In the championship fight, Maggie boxes against the current middleweight champion. The title holder is not only aggressive and tough but also fights dirty. During the first two rounds she pounds on Maggie while taking a couple of penalty points for two foul punches. The referee warns her that next time she will be disqualified. The next couple of rounds Maggie takes a different approach, advised by Frankie, and starts to break ground. She clearly is winning the fight and the crowd goes crazy. She goes back in and after a few punches and almost-a-knock-out later, her opponent struggles to her feet after a 9-count. The referee sends them back to their corners. Maggie turns her back and before she can reach her corner, her opponent moves toward her while the referee isn't looking. She takes a deadly shot at Maggie's blind side and sends her landing on her head on the corner stool, breaking her neck. Maggie suffers spinal neck injury that leaves her paralyzed for life.

    The last 1/4 of the movie is about euthanasia and human morals. Maggie is bedridden for a long time and eventually has to have her leg amputated due to bed sores turning gangrenous.

    Maggie's family arrives at a nearby hotel, and after first spending a week visiting Disneyland and other tourist destinations, they try to get her to sign a legal document placing her assets in her mother's control. Frankie is skeptical but they tell him to mind his own business. He leaves, disgusted at them. Maggie tells them to leave and that she never wants to see them again.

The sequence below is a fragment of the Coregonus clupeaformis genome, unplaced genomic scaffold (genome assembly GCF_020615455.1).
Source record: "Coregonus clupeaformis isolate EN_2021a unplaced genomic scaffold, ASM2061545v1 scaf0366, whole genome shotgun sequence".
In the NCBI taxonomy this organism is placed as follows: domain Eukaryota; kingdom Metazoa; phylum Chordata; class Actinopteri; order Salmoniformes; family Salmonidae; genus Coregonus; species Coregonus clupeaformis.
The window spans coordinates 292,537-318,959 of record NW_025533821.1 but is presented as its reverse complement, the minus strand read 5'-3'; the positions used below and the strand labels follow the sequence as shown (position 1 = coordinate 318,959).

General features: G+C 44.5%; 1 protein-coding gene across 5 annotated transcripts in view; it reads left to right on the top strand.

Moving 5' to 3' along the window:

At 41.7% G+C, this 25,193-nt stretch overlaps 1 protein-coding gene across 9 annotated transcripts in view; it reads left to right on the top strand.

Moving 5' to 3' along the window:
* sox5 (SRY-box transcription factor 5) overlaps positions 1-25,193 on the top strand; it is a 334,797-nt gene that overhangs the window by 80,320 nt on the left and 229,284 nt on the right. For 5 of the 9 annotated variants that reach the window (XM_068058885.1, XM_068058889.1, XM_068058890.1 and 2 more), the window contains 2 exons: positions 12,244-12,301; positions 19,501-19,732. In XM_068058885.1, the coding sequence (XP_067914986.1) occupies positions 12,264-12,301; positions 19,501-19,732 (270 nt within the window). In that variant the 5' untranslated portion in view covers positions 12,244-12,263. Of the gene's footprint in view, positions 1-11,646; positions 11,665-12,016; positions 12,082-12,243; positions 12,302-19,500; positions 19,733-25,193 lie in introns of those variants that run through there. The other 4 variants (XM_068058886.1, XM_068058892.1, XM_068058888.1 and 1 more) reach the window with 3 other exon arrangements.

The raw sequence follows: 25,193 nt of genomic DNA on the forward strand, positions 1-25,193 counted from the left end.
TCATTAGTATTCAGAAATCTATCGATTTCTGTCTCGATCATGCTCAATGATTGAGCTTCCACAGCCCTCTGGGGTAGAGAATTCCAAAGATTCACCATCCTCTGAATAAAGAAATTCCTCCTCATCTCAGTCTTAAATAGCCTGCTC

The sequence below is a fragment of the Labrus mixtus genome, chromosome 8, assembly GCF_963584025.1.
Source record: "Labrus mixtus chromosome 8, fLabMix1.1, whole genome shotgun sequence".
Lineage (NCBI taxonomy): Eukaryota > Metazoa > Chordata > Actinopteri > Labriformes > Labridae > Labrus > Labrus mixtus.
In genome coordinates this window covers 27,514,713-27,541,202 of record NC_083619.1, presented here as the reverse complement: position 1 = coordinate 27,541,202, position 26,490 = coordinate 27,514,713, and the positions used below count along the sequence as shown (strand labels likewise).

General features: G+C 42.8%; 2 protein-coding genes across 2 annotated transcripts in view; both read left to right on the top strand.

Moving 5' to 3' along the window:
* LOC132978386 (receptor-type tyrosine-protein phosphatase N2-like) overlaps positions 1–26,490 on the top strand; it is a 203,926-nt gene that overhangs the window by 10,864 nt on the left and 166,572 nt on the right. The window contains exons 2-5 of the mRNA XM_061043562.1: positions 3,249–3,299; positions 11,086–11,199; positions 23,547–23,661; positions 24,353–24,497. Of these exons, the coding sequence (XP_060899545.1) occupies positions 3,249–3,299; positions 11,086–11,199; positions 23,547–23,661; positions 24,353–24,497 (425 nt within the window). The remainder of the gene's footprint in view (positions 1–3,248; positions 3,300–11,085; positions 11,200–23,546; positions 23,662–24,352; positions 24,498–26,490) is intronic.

Then Maggie asks Frankie for a favor. She asks if he remembers the story she told him about her father and their dog. She no longer wants to live. She had her chance at glory and wants to die remembering the crowd cheering her name. Frankie refuses.

    Later Frankie is awoken in the middle of the night. Maggie has bitten her tongue, hoping to bleed to death. The doctors save her and stitch her tongue back up. She rips the stitches out and tries it again. This time they cover her tongue so she can't get to it.

    Frankie now realizes how badly she wants to die and contemplates "slowly killing" her by letting her live or end her life while she is "living." Scrap tells him that most people die wondering "what if" and never having a chance at anything. He tells him that at least Maggie had her shot of a lifetime and is thinking "maybe I did alright."

    Frankie decides to fulfill her wishes and end her life. He walks into her room, unnoticed. He tells her what he's going to do and she can only smile. He tells her that the Gaelic phrase embroidered on her robe and chanted by her fans means "my darling; my blood". He removes her breathing tube and injects her with adrenaline. She dies instantly.

    In the end of the movie we see Scrap writing a letter (to Frankie's daughter) and we realize that the narration all along has been this letter. He ends it along the lines of "...He never returned to the gym and I never saw him again. I'm sure he's somewhere between here and there but wherever he is, I'm sure he's doing just fine. I just wanted to let you know what kind of man Frankie was. I wanted to let you know what your father was like."

    The final shot is of Frankie eating pie at the diner that Maggie had taken him to. We're meant to presume that he retired from running the gym and bought the diner, as he told Maggie he might like to do someday.